A woman from Nottinghamshire has recently won her appeal, allowing her to claim personal injury compensation against the driver of the police car that struck her while in response to an emergency call.
Rebecca Ann Smith, twenty three years of age, had been crossing Canal Street in Nottingham city centre when she was struck by a speeding police car. She suffered massive, persistent brain injuries in the accident, which saw her thrown over the bonnet and coming to rest on the roof of the police car, and launched a car accident claim against the Nottinghamshire Police Force for her injuries.
However, Ms Smith was barred from seeking compensation after a Nottingham County Court hearing found her 75 per cent responsible for her own injuries. The injured woman’s personal injury lawyers appealed this decisoin at the Court of Appeal in London, resulting in a ruling that the driver of the vehicle must be held responsible for the incident.
The original verdict of the County Court had been incorrect, according to Ms Smith’s legal team, who made the argument that the police driver had been acting in a negligent manner. Now that the appeal court has reversed the original court’s decision, the injured woman could now receive compensation for her injuries, with industry experts making an estimate of one million pounds or more, especially if her injuries will require extensive lifetime care.
The Nottinghamshire Police Force declined to comment on the recent reversal when given the opportunity to do so by the media.
A young mother in her twenties sustained severe spinal injuries after taking a spill down a Range store’s lift shaft located in Colchester and has decided to launch an accident claim in the aftermath.
According to personal injury compensation experts writing for the Braintree and Witham Times newspaper, the unnamed woman, had been shopping at the Cowdray Avenue store with her son, a ten month old child in a trolley. The young mum summoned the lift and took a step backwards, expecting to find the lift platform under her feet, only to discover that its doors had opened prematurely, sending both her and her infant son to drop to the ground floor through the open lift shaft.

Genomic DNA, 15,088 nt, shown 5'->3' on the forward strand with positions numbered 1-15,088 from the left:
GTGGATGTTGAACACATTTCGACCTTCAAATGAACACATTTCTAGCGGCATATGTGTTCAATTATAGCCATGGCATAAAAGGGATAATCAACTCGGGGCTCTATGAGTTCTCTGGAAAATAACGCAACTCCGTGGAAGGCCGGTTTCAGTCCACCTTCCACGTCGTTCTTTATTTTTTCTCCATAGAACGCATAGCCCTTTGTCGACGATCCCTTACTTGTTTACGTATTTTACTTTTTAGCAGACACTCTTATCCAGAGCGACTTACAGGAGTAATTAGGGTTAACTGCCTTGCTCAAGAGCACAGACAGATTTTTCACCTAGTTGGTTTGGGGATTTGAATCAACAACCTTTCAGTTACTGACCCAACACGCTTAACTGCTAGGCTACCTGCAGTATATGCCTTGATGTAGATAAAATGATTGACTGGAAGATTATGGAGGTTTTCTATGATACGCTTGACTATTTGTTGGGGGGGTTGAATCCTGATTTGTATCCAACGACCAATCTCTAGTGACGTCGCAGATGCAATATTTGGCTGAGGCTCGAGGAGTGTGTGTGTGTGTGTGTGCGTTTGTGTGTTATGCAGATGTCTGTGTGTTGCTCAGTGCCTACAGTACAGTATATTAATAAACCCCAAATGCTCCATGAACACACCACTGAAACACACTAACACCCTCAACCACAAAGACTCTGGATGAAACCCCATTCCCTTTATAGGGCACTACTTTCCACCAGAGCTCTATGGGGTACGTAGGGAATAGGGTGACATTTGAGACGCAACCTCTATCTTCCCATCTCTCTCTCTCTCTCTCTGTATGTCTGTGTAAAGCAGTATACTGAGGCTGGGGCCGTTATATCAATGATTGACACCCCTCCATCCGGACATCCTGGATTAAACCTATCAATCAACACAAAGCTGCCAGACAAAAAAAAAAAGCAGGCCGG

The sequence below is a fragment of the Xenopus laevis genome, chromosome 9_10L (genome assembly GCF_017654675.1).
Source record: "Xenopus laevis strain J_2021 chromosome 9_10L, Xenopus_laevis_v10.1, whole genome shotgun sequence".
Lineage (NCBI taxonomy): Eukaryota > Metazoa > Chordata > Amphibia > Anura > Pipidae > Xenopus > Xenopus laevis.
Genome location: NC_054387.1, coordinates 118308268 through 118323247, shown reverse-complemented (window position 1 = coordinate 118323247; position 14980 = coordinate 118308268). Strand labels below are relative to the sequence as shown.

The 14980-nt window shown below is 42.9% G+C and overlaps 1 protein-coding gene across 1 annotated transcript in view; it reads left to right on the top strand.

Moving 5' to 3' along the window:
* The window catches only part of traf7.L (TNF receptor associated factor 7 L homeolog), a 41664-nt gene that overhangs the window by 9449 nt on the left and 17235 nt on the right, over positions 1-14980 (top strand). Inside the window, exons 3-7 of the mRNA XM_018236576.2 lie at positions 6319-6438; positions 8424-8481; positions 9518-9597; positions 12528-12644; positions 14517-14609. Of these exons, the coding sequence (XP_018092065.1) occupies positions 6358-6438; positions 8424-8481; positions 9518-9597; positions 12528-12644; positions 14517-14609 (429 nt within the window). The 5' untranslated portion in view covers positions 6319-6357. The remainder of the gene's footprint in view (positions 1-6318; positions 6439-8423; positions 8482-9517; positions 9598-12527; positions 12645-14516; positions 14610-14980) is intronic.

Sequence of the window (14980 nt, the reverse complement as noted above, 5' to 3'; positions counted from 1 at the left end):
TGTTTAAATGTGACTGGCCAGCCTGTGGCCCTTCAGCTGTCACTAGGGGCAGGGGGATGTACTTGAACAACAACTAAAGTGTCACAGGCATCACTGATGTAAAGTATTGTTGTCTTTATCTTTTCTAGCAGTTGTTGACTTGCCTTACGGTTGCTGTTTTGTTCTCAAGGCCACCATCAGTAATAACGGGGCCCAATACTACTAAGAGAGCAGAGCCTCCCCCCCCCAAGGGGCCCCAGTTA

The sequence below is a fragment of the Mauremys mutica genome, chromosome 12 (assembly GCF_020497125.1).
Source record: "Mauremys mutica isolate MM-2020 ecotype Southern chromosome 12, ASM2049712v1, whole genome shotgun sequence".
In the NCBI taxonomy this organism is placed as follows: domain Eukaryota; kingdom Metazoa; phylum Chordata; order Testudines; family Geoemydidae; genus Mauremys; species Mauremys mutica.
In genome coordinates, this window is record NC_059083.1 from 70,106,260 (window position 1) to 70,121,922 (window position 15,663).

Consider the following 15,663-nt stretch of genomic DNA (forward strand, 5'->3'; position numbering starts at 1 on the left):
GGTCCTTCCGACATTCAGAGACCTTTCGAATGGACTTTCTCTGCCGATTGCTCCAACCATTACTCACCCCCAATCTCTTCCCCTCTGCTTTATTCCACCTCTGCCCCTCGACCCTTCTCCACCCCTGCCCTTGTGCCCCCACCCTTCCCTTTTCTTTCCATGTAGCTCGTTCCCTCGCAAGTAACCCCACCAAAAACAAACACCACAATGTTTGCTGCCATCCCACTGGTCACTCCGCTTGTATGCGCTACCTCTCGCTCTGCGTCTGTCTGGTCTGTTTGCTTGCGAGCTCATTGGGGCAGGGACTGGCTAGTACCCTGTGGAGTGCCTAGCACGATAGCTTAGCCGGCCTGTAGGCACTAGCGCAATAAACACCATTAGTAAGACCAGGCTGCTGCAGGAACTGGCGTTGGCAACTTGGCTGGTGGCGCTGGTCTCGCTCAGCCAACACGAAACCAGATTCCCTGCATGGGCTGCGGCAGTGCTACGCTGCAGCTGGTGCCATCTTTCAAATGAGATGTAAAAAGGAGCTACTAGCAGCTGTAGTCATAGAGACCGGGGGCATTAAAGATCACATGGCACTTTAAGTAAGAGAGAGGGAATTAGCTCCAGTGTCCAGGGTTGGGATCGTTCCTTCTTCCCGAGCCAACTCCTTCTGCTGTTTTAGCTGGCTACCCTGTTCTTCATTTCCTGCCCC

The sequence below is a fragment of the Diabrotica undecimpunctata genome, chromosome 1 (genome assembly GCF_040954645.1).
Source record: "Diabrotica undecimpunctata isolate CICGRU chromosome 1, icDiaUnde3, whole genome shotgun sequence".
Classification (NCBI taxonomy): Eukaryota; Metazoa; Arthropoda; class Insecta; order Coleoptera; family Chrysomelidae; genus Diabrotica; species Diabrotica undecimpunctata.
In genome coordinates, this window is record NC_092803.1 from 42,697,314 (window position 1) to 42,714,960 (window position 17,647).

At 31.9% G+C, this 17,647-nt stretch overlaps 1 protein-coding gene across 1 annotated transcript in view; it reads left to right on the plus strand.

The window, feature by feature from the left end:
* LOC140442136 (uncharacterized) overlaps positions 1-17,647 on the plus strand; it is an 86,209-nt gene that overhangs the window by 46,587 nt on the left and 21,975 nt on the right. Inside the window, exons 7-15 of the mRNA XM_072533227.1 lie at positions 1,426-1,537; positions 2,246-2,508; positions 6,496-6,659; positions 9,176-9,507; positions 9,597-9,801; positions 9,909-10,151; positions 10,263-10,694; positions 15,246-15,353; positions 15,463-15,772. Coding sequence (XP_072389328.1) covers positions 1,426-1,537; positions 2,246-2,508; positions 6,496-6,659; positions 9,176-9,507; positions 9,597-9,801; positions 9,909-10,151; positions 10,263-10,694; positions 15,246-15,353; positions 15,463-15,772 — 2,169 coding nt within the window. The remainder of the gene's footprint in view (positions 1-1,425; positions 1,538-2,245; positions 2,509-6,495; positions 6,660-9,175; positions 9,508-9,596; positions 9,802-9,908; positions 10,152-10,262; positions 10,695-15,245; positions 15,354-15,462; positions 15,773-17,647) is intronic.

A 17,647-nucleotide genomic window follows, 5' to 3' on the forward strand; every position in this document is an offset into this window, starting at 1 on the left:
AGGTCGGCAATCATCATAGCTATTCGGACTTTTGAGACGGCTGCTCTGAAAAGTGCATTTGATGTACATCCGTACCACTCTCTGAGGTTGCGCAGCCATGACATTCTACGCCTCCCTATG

The young boy luckily escaped serious injuries and was discharged from the Colchester General Hospital later that day with heavy bruising. However, his mother was not nearly as lucky, as according to her personal injury claims she suffered fractures to her spine and still remains in hospital.
In the wake of her serious injuries, the young mother, with the aid of her fiancé, has brought a claim against the store, which has been assisting with the investigation but has yet to accept liability for the incident. A Range spokesperson said that the store was working in close concert with both the Colchester Council and the Health and Safety Executive in order to discover the root cause of the injuries sustained by the woman and her young son.
After suffering injuries whilst attempting to move an elderly patient, one ambulance technician has made a £60,000 work accident claim against his employers, personal injury compensation experts recently reported.
Paul De Lara, a fifty seven year old Scottish Ambulance Service veteran, missed eight months of work due to a serious ankle injury he sustained as a result of the elderly patient’s stairlift, according to his accident claim. Mr DeLara’s claim is not the only one to be brought against the ambulance service as of late, as another employee, Lynn Sutherland, a paramedic with the company, recently made a £100,000 claim after she was the victim of a violent attack from a teenage patient.
The circumstances surrounding Mr De Lara’s injury occurred after responding to an elderly patient in distress at his home. Upon attempting to move the victim to hospital for treatment, the stairlift on the patient’s stairway proved a significant obstacle, resulting in Mr De Lara and a colleague to become stuck half-way down the stairway with the patient.